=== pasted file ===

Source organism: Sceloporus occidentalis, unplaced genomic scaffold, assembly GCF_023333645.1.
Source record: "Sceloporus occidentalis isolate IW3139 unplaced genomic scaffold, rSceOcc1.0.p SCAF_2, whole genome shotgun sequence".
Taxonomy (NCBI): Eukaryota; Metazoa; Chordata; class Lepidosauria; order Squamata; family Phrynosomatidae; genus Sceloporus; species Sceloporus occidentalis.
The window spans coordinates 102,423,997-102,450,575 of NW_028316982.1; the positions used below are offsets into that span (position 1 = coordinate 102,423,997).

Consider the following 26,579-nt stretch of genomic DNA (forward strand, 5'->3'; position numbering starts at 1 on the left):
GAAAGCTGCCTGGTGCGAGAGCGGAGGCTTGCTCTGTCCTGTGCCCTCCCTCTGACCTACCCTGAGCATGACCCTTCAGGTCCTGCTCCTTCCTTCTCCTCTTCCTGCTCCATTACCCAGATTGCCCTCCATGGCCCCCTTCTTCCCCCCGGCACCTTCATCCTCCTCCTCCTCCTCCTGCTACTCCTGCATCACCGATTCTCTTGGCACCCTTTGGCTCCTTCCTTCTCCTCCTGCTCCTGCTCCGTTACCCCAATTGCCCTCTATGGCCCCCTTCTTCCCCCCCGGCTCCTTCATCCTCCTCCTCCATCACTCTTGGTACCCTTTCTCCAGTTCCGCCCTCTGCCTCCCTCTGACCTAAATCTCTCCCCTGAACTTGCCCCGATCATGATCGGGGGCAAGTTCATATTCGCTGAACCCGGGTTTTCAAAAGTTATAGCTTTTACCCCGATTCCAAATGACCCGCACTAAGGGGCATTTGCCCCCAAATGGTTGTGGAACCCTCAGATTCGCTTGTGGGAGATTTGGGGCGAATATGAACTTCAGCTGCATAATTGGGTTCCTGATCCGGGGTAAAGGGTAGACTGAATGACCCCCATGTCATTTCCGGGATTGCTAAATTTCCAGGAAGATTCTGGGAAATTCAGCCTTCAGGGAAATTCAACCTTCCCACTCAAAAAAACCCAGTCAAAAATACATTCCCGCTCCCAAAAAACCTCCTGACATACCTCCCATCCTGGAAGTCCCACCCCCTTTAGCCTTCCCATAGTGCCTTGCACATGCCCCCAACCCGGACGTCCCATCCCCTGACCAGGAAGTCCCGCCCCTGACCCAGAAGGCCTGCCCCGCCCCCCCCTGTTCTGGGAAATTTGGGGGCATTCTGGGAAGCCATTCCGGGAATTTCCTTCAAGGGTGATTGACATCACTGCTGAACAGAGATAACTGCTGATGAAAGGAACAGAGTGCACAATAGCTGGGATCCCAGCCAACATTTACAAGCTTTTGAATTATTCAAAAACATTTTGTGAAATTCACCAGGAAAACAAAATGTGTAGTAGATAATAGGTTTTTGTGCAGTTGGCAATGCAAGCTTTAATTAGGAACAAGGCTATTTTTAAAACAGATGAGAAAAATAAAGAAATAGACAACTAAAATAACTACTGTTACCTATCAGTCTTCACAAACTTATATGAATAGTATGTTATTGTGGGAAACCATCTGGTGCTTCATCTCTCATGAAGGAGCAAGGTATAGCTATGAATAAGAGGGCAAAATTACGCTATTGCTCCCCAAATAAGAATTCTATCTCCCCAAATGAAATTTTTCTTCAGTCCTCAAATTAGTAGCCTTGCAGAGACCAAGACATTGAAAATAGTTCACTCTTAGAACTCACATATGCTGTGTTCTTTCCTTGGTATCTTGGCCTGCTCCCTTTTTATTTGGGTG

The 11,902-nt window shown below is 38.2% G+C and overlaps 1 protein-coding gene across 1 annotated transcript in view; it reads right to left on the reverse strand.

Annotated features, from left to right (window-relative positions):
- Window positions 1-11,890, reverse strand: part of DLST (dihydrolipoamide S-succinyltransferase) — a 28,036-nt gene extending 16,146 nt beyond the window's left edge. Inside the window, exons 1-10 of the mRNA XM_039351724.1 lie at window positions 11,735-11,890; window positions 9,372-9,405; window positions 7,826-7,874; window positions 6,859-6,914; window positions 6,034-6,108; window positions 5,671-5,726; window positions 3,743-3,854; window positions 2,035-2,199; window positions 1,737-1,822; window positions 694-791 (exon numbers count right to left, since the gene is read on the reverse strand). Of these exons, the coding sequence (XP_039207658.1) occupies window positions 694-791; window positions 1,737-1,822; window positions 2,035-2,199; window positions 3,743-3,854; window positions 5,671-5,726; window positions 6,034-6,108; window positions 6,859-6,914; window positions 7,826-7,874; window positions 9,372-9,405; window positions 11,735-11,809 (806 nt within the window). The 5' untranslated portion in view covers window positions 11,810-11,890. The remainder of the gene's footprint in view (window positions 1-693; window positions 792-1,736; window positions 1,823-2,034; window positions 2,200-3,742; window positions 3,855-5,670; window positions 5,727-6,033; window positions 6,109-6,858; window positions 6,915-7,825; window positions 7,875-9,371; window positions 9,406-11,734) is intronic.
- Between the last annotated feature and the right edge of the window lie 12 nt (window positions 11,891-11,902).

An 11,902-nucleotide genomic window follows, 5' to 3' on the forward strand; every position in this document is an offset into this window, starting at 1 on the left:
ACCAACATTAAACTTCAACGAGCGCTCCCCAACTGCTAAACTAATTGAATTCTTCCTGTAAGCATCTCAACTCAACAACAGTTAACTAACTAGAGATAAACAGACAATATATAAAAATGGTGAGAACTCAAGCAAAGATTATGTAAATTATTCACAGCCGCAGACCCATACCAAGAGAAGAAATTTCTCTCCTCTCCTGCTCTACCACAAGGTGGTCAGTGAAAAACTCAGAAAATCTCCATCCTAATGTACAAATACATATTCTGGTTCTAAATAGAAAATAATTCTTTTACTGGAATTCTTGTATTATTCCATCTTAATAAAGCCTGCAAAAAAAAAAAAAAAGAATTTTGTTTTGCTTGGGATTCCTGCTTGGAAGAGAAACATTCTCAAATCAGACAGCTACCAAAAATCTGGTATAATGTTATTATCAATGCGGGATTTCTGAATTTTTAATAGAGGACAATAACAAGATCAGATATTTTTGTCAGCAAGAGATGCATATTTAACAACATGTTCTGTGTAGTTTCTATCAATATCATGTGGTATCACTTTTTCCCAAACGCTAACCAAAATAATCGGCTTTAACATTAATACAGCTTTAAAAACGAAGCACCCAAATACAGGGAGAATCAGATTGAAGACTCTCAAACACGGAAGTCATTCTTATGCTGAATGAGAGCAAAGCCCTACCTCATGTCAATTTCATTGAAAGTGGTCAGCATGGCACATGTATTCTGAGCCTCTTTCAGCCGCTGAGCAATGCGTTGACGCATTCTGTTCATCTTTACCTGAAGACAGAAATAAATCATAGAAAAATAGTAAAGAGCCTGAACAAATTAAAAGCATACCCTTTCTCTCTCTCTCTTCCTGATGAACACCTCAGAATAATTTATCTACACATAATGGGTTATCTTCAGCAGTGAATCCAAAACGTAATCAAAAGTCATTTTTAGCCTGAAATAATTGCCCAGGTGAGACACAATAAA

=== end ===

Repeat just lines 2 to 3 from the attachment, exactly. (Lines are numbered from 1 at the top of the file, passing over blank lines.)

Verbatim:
Source record: "Sceloporus occidentalis isolate IW3139 unplaced genomic scaffold, rSceOcc1.0.p SCAF_2, whole genome shotgun sequence".
Taxonomy (NCBI): Eukaryota; Metazoa; Chordata; class Lepidosauria; order Squamata; family Phrynosomatidae; genus Sceloporus; species Sceloporus occidentalis.